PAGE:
A slang term given to a person who runs across the cricket field naked.
The name given to the batsman who is facing the bowler. The batsman is said to be “on strike”.
The three upright timber sticks at each end of the pitch. Sitting atop each set of stumps are two bails. A term also used to describe the end of a days play.
Refers to any run scored by any means other than from the bat.
Generally refers to the last 4 batsman on the batting side.
A cricket match of International standard lasting for 5 days.
Refers to the very bottom edge of the bat.
The toss of a coin is used to determine whether a particular team will initially bat or bowl to open a match.
An extra player chosen for a team to act as a substitute filedsman in the event one is called for. The twelfth man is generally not permitted to bat or bowl.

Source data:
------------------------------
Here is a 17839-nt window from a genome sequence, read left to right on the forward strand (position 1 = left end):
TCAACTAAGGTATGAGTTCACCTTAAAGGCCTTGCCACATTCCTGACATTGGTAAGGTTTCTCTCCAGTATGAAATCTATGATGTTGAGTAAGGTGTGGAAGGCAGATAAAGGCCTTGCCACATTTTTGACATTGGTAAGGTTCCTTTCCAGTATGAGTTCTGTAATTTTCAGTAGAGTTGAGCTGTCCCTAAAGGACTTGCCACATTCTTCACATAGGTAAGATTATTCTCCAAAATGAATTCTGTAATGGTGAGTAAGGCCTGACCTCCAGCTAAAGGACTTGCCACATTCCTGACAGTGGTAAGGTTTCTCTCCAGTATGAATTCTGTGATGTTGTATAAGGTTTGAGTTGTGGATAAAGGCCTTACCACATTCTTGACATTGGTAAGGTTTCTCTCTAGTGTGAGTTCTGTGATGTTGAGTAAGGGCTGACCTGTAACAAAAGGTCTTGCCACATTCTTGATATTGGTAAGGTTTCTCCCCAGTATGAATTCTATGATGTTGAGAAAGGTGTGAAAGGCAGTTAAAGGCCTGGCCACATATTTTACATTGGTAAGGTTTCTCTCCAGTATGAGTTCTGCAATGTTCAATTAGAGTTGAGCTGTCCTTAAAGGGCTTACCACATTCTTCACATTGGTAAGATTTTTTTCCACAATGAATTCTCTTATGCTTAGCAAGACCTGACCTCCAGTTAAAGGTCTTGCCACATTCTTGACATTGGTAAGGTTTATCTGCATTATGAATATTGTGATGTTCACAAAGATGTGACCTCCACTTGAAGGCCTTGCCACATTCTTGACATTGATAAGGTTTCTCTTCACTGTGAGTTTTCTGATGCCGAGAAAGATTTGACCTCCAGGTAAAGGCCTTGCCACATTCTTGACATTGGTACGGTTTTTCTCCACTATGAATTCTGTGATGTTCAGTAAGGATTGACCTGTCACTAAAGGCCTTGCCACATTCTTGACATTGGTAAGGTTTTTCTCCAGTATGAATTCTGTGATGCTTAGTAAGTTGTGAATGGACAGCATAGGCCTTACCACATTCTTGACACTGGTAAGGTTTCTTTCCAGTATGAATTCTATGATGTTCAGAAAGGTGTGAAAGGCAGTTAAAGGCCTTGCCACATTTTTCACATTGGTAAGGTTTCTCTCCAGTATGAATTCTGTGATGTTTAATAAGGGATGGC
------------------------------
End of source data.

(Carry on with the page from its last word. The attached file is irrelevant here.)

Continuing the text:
Generally used by a batsman to indicate his acceptance of a dismissal without waiting for the decision of an umpire. The physical act of walking away from the stumps. It was once the usual practice, but is now very uncommon.
This term has many different uses. It can refer to the batting and bowling area, a dismissal by a bowler or the stumps.
An over in which the bowler has taken a wicket without a batsman scoring runs.
A bowling delivery that generally passes under the bat near to a batsman’s toes. Also known as a Sandshoe Crusher.